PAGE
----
People trust numbers. They are the core of computation, the fundamentals of finance, and an essential part of human progress in the past century. And for the majority of modern societies, numbers are how we know things: we use them to study which drugs are safe, what policies work, and how our universe evolves. They are, perhaps, one of the most powerful and potent of human tools.
But like any tool, numbers aren’t good for everything. There are some kinds of questions for which numbers answer little. For example, public health researchers in the 1980s wanted to explain epileptic patients’ difficulties with taking their medication regularly. Researchers measured how many people failed to comply; they looked for statistical differences between those who complied and those who didn’t; they even ran elaborate longitudinal controlled experiments to measure the consequences of noncompliance. But none of these approaches explained the lack of compliance; they just described it in rigorous but shallow ways.
Then, a groundbreaking study [Conrad 1985] took a different approach. Instead of trying to measure compliance quantitatively, the researchers performed 80 interviews of people with epilepsy, focusing on the situations in which their informants were expected to take their medications but did not. The researchers found that the lack of compliance was due not to irrational, erratic behavior, but to patients’ deliberate choice. For example, some patients were aware of the potential of becoming chemically dependent on the drugs and carefully regulated their use of the drug to avoid tolerance. These qualitative findings, one of the first of their kind in public health research, became a critical part of redefining how epilepsy medication is delivered to society.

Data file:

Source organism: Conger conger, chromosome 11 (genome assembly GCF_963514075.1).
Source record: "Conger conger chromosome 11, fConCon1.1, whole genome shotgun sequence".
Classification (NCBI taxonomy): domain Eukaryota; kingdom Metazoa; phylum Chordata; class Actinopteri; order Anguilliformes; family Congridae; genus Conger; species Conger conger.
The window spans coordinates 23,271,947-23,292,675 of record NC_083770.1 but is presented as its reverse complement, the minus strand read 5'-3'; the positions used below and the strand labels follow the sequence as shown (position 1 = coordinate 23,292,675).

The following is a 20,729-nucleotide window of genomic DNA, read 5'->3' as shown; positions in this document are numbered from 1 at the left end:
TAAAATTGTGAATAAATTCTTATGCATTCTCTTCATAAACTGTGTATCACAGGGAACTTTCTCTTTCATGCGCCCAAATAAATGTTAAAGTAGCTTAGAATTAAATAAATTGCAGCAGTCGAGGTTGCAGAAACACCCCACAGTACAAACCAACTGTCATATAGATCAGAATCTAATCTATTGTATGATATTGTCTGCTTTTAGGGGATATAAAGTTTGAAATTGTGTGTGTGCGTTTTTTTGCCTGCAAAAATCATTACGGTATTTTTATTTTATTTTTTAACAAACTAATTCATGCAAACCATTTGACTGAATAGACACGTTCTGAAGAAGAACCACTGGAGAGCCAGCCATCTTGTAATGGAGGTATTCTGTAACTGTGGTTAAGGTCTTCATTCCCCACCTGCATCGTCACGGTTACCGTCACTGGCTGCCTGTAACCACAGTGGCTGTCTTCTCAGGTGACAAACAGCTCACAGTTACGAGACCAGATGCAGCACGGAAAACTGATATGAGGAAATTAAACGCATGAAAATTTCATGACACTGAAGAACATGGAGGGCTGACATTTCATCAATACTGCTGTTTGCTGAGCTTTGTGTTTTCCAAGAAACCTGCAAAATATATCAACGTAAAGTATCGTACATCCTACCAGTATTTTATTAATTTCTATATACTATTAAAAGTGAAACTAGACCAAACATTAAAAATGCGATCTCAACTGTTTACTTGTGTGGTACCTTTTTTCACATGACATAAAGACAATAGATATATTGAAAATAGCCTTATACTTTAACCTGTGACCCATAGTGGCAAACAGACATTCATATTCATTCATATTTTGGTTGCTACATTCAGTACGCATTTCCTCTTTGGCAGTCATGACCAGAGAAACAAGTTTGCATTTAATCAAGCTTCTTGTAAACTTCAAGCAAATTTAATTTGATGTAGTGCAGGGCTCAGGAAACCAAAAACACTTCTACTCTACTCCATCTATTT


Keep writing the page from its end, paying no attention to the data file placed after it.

What does all of this have to do with software engineering? Like public health, software engineering is full of why and how questions for which numbers and statistics are of little help. For example, if you’ve managed a software team, you’ve probably asked yourself a number of questions. Why won’t my developers write unit tests? Why do users keep filling out this form incorrectly? Why are some of my developers 10 times as productive as the others? These questions can’t be answered with numbers, but they can with the careful application of qualitative methods.
But using qualitative methods isn’t as simple as asking people a few questions, nor is reading reports of qualitative studies as simple as reading the abstract. This chapter explains what qualitative methods are, how to interpret the results of qualitative studies, and how you might use them in your own work to improve software process and quality.